'At last, a rape stirs the conscience of the nation!'

It is not correct to assume that capital punishment will reduce rapes.

The recent gang-rape of a young girl has at last shaken collective conscience of the nation. For this, the credit must be given to the youth, students who took the fight to the streets. They rightly shooed the politicians because all the parties have within them legislators not only as accused but convicted of rape.

Of course, to fight this evil of rape we must stop commoditising women and treat them as equal, individual personality in their own right.  

There are quite a few public demands that the punishment for a rapist, which at present is life imprisonment, should be substituted by capital punishment.

I can understand the anger of the people but both in practice and from human rights perspective, capital punishment is now banned in 178 countries of the world. Above all, we have the persuasive views of three hallowed Indians - Gandhiji, Jaya Prakash Narayan and Dr Ambedkar - who were strongly against capital punishment. I respectfully follow them.

Even as a practical measure, it is not correct to assume that capital punishment will reduce rapes. A survey conducted by United Nations concluded that research has failed to provide any evidence that death penalty will have a greater deterrent effect than life imprisonment.  

The suggestion for death penalty is mostly advocated from a misapprehension that life imprisonment means only for 14 years.  The Supreme Court has categorically held that life imprisonment means for life. Amended law can further clarify this and also provide that no remission will be given by the state and no parole will be given, even for a short period, not earlier than 30 years. I feel that life imprisonment, in fact, is a greater punishment because the accused will feel the mortal hurt throughout his life.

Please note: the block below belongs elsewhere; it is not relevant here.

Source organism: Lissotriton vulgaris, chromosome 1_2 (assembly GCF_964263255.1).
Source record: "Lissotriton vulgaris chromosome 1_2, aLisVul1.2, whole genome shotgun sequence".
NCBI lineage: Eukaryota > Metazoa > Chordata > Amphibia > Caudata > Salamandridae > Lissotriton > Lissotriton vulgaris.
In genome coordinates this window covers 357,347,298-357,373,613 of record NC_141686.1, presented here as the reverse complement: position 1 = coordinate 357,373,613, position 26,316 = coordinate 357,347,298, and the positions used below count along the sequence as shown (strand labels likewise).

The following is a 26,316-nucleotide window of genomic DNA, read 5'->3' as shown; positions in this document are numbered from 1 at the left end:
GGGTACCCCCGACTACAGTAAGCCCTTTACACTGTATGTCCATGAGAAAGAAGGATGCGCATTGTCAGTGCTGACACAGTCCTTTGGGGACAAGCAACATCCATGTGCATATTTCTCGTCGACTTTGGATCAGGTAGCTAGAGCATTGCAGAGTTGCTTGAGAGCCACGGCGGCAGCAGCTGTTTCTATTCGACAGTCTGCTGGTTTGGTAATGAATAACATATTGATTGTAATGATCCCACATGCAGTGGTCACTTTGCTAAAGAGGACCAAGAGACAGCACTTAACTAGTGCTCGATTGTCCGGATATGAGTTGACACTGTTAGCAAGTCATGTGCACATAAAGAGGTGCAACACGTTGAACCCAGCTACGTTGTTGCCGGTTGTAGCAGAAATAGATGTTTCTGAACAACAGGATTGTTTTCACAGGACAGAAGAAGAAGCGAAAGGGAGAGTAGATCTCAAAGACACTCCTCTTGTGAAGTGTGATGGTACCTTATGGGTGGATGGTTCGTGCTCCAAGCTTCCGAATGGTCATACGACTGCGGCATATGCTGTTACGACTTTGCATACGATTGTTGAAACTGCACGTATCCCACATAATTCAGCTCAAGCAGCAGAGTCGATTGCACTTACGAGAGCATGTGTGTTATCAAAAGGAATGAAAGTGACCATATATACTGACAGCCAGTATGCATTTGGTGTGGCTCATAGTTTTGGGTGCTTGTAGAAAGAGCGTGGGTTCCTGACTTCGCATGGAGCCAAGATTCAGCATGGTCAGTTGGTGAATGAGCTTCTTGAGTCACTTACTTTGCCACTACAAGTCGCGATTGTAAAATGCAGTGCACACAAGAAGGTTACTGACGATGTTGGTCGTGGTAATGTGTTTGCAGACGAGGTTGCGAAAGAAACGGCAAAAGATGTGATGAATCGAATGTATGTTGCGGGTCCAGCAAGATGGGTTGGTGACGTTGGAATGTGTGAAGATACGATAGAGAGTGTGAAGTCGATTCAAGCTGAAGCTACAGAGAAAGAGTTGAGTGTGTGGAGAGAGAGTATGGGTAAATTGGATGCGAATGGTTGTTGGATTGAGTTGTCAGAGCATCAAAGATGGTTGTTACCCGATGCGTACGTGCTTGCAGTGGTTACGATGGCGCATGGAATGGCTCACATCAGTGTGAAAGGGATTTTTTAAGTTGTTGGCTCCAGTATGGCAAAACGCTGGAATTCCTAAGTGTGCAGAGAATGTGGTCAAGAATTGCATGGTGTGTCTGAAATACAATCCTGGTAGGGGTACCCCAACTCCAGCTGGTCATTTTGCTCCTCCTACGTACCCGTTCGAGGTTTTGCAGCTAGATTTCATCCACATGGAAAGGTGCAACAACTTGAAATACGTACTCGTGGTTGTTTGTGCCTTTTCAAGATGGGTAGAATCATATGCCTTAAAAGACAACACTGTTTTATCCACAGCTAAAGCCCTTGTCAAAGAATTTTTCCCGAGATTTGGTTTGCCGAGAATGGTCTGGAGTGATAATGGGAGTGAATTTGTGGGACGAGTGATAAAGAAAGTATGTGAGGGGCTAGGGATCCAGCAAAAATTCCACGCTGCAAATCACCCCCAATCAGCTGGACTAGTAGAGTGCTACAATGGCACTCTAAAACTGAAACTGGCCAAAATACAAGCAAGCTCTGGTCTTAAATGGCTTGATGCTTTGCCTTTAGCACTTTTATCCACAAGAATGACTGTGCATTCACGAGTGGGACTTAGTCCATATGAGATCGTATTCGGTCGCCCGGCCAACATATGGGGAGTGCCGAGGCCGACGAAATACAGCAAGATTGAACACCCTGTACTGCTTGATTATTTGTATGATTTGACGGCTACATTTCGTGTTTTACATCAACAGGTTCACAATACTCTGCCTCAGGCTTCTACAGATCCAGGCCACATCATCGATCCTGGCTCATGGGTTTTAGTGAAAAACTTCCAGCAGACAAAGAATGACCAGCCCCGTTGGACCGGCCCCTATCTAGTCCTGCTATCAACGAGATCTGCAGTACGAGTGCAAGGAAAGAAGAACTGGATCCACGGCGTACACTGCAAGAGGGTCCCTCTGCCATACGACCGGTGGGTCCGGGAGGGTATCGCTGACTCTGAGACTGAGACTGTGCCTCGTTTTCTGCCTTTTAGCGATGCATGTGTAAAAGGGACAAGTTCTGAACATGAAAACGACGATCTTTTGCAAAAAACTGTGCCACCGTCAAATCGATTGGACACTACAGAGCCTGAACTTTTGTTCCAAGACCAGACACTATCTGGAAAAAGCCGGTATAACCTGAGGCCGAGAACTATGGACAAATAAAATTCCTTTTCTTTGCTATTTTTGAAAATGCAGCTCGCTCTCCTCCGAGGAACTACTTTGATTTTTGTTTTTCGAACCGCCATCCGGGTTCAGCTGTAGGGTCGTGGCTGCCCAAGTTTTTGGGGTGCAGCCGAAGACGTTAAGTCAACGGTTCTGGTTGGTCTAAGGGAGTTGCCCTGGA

There is anomaly that though the law provides for life imprisonment, it also creates an exception which permits a court to award sentence of minimum of 7 years or 10 years for some special reasons – this is unacceptable.  I cannot understand why, if once a rape is proved, there can be any reason for the court not to sentence the accused for life imprisonment. There can be no extenuating factors once a rape is proved – it is the most abhorrent crime.

Incidentally, the Central Government which is talking on making law stronger against the rapist needs to explain as to what was the special or secret reason which made Mr Chidambaram, the then Home Minister, recommend to President Patil to commute the sentence to life imprisonment of a person convicted of rape and murder.  

Some have suggested chemical castration. This is more out of justified anger but is neither effective or in consonance with civilised laws. This is on a parity with the practise of punishing for theft by cutting the accused’s hands in the middle ages. Even according to medical opinion, castration is not permanent. It requires close supervision of the accused, which is difficult.    

Though the setting up of fast track court is welcome, directive from the High Court to the lower courts to hear the matter day to day unlike the present practise where there are series of adjournments, will serve the purpose. Of course, this requires the prosecution to mandatorily file the charge sheet within 10 or 15 days of the arrest of the accused. This will result in the trial to be concluded within two months.

All political parties are shouting and purporting to show their concern for women. If this attitude is genuine, let them pass the Women’s Reservation Bill in the next Parliament session. This will be a fitting tribute to the memory of 16/12 victim.

(The writer is former Chief Justice of Delhi High Court.)

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